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A Historical Survey of the Customs, Habits, & Pres

And practising their cosening art


No Gypsey, except he be a gold-washer, shall keep a horse.

4. Also the gold-washers must refrain from all kinds of bartering at the annual fairs.

5. The magistrates of every place must be very attentive that no Gypsey waste his time in idleness; but at those seasons, when they have no employment, either for themselves or any landholder, to recommend them to some other person, with whom they shall be compelled to work for hire.

6. They are to be kept particularly to agriculture; therefore

7. It is to be observed, where possible, that every territorial Lord, who takes any Gypsies under his jurisdiction, do allot them a certain piece of ground to cultivate.

8. Whoever is remiss in his husbandry, shall be liable to corporal punishment.

9. They shall be permitted to amuse themselves with music, or other things, only when there is no field work for them to do.

Such were the regulations adopted by the Emperor Joseph II. for the purpose of civilizing, and rendering good and profitable subjects, upwards of eighty thousand of miserable wretches, ignorant of God and of virtue.


justify;"> SECTION V.

The Gypsies in Great Britain.

* * * * *

The traits of character and the habits of the Gypsies on the Continent of Europe, exhibited in this work, are sufficient for an examination, in what degree these people correspond with those under the same denomination in England.

The earliest account which the writer of this section has been able to collect from British History, was printed in the year 1612; when a quarto work, by S. R. was published, to detect and expose the art of juggling and legerdemain; in which is the following description of the Gypsies.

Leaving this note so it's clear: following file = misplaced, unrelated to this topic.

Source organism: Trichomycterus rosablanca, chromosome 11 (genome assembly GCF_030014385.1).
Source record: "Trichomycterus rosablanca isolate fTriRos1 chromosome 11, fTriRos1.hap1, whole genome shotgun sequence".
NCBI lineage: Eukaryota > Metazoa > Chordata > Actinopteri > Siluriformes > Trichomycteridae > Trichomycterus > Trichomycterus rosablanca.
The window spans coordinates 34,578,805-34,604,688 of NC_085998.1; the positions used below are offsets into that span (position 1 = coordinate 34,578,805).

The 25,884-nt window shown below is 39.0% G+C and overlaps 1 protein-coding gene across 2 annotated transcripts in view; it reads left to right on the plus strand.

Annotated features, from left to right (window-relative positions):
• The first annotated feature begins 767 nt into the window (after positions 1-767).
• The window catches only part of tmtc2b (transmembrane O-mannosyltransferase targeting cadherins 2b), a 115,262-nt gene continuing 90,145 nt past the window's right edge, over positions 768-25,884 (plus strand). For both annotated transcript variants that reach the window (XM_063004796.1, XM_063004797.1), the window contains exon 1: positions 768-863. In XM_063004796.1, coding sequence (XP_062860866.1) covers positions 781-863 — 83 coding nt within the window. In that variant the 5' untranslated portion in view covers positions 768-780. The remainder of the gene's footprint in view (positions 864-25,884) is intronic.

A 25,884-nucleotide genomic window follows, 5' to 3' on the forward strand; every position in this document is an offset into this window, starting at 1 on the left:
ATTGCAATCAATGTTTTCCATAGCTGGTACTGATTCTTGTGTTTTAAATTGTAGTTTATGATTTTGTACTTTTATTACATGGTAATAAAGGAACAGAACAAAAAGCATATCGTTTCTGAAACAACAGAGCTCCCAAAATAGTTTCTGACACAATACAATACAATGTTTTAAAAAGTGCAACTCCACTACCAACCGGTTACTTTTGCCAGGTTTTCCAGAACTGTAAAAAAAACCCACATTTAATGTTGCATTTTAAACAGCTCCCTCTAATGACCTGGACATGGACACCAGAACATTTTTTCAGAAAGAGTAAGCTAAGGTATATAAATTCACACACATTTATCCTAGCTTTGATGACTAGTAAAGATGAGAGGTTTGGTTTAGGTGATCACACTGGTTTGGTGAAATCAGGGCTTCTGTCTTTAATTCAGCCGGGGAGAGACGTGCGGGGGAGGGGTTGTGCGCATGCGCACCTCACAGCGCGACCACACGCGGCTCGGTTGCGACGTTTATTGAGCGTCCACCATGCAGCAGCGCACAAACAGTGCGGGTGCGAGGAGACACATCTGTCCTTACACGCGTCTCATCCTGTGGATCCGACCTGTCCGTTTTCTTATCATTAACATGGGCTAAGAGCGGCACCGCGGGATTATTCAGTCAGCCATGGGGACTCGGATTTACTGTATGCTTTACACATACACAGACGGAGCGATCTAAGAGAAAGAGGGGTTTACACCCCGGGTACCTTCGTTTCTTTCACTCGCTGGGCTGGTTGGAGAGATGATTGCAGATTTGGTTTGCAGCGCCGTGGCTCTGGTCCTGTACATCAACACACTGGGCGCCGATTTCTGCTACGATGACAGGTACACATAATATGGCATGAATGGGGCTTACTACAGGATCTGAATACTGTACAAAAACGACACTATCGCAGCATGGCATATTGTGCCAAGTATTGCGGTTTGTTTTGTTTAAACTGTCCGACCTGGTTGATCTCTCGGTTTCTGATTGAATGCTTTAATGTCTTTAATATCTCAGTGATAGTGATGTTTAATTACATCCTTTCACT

"This kind of people, about a hundred years ago, beganne to gather an head, as the first heere, about the southerne parts. And this as I am informed, and can gather, was their beginning: Certain Egyptians banished their country, (belike not for their good conditions,) arrived heere in England, who for quaint tricks and devices, not known heere, at that time, among us, were esteemed, and had in great admiration; insomuch, that many of our English _Loyterers_ joined with them, and in time learned their craftie cosening.

"The speach which they used, was the right Egyptian language, with whom our Englishmen conversing, at least learned their language. These people continuing about the country, and practising their cosening art, purchased themselves great credit among the country people, and got much by palmistry, and telling of fortunes; insomuch, they pitifully cosened poor country girls, both of money, silver spoons, and the best of their apparelle, or any goods they could make."

From this author, it is collected, they had a leader of the name of _Giles Hather_, who was termed their King; and a woman of the name of _Calot_, was called Queen. "These riding through the country on horseback, and in strange attire, had a prettie traine after them."

After mentioning some of the laws passed against them, this writer adds: "But what numbers were executed on these statutes you would wonder; yet, notwithstanding, all would not prevaile, but they wandered as before uppe and downe, and meeting once in a yeare at a place appointed; sometimes at the Peake's Hole in Derbyshire, and other whiles by Ketbroak at Blackheath."

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